Describe your role.
I primarily oversee the editorial development of the titles we work on—partial or completed manuscripts by writers who are at an advanced stage, often yet to submit to agents. Therefore my role is quite creative: I spend most mornings reviewing these stories and flagging up any structural concerns before passing them to a specialist editor. We can easily have 50 projects on the go at any time, and it’s down to my colleagues and I to make sure these all run without a hitch.
What do you enjoy about your role?
Working at a consultancy, you’re both author—and industry facing, so you’re liaising with a revolving door of “book people”, from writers to editors to agents to publishers. One day I might be pitching a fantastic story to an agent as part of our scouting programme, and the next, preparing our annual LBF seminar. I also love being part of such a small team—all of our voices can be heard, and we’re each able to contribute to broader, strategic decisions.
What are you working on at the moment?
We mostly work with writers before they submit to the trade, so I can’t say too much about ongoing titles, but I can say that this year we’ve worked on books published (or soon to be) by Hachette, Bonnier, Pan Macmillan, Head of Zeus, and Simon & Schuster. In terms of projects, this summer we launched the ELEVATE mentoring scheme for underrepresented, low-income writers, which is a real passion project for me.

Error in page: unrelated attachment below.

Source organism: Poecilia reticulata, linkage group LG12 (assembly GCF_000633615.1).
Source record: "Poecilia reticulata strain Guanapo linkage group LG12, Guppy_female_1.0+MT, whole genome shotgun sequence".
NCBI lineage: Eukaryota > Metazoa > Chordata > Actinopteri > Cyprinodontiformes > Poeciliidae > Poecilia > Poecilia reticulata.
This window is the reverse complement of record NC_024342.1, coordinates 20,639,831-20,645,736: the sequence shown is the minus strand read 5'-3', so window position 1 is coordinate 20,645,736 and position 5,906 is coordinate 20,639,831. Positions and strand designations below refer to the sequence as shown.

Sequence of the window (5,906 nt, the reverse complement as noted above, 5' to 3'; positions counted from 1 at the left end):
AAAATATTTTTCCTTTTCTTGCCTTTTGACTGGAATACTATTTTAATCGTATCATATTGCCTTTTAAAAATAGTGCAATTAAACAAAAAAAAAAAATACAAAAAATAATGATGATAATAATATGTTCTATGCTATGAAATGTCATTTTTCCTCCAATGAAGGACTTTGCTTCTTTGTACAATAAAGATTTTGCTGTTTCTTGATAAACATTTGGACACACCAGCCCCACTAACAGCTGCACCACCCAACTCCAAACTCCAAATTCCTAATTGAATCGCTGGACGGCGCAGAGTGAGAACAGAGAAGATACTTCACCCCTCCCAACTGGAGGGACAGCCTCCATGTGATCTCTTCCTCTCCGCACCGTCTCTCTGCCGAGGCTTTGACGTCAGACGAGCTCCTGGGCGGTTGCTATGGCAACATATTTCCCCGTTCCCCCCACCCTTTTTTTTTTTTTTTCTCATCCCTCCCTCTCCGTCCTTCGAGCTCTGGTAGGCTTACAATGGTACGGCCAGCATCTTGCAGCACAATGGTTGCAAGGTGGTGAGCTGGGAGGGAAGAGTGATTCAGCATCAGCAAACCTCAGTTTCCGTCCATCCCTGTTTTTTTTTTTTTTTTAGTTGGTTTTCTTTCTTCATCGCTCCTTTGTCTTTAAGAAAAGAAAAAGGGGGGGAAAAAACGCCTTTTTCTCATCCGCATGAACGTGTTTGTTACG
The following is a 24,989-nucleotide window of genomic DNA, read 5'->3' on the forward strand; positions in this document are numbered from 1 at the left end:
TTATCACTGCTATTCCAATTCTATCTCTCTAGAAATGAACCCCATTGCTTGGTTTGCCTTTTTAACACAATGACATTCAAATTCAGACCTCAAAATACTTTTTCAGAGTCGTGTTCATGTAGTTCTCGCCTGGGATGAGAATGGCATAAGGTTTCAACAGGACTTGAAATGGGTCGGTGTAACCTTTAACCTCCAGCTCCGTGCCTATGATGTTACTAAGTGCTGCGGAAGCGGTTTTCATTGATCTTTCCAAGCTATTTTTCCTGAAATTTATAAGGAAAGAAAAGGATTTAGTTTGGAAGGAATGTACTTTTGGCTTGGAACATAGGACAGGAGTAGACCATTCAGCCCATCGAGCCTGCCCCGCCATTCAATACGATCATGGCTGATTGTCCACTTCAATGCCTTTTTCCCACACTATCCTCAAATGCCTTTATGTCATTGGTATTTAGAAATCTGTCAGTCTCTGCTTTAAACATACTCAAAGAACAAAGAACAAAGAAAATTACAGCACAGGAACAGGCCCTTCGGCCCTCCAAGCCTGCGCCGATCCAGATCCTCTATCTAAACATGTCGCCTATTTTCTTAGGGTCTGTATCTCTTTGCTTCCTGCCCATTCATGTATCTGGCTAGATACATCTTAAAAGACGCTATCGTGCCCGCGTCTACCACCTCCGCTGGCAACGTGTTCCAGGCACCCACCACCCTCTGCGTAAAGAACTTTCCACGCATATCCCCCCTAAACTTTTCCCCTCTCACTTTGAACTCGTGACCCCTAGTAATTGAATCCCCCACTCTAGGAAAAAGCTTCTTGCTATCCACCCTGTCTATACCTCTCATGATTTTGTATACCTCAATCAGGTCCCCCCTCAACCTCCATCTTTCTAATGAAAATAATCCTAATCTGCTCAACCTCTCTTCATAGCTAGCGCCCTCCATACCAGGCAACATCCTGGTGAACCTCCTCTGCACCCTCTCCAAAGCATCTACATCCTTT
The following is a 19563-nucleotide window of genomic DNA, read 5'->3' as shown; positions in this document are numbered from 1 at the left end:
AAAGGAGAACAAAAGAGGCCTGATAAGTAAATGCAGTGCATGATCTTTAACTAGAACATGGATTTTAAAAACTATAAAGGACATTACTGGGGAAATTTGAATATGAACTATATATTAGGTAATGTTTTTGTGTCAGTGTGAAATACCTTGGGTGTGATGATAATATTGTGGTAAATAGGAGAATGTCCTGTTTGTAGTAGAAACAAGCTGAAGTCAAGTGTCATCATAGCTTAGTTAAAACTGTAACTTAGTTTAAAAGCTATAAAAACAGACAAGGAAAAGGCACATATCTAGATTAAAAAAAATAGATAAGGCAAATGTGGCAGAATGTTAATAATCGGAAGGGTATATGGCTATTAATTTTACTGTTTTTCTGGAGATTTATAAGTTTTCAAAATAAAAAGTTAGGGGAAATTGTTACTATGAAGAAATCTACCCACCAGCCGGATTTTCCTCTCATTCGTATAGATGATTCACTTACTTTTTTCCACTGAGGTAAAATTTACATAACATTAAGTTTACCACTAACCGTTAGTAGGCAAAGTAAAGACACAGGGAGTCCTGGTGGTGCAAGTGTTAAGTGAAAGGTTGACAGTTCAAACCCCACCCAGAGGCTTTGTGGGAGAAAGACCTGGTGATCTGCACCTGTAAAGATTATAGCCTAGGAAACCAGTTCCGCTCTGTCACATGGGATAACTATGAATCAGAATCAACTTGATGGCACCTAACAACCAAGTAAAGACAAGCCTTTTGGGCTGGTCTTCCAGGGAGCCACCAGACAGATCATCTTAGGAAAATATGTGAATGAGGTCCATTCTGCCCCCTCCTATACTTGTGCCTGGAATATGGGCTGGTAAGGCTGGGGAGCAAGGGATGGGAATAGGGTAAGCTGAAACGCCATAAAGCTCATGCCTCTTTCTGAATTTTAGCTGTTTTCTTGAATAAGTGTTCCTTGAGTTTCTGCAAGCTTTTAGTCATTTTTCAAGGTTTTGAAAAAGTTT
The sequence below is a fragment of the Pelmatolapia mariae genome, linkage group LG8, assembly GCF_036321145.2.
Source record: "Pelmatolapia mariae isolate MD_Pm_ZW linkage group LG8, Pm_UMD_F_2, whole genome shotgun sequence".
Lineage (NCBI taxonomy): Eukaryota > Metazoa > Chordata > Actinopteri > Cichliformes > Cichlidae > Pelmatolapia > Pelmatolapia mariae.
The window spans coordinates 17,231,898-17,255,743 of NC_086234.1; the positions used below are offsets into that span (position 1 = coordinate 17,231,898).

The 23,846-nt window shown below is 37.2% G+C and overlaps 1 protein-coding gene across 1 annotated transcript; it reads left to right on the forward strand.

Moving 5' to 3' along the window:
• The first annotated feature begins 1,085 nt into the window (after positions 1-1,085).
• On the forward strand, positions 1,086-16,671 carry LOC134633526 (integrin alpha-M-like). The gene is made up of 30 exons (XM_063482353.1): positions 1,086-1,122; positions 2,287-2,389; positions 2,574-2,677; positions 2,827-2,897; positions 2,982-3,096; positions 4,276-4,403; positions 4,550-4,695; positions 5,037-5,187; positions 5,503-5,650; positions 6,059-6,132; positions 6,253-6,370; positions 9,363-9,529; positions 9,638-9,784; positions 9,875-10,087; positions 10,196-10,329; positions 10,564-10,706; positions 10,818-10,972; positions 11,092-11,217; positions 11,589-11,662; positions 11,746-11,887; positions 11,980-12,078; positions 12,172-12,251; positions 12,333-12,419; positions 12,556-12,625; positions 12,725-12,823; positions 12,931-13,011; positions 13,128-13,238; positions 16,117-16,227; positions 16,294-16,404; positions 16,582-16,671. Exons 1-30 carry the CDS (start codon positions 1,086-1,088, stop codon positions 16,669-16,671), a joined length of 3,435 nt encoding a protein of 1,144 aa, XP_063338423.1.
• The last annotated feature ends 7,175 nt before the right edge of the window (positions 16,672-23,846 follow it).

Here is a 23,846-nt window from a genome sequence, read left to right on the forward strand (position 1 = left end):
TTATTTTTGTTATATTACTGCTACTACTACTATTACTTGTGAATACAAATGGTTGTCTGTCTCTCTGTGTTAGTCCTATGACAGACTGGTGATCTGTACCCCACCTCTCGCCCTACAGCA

What skills do you need for your role?
As in all publishing jobs, enthusiasm, diligence and organisation are key, but in this role specifically, it’s important to be versatile. Things tend to crop up last minute—an editorial report that requires proof reading, or a writer on the phone asking what it means to “show, don’t tell”—and it’s crucial for me to be able to give those moments my full attention and then slip seamlessly back into my daily tasks.
What advice would you give to those looking to work in the industry?
Consultancies are few and far between—only a couple operate on a large enough scale to warrant hiring an in-house team and a stable of editors—but jobs do pop up every once in a while, so keep your eyes peeled.Otherwise, be proactive, seek out opportunities to flex your skills—and if the opportunities aren’t there, create them.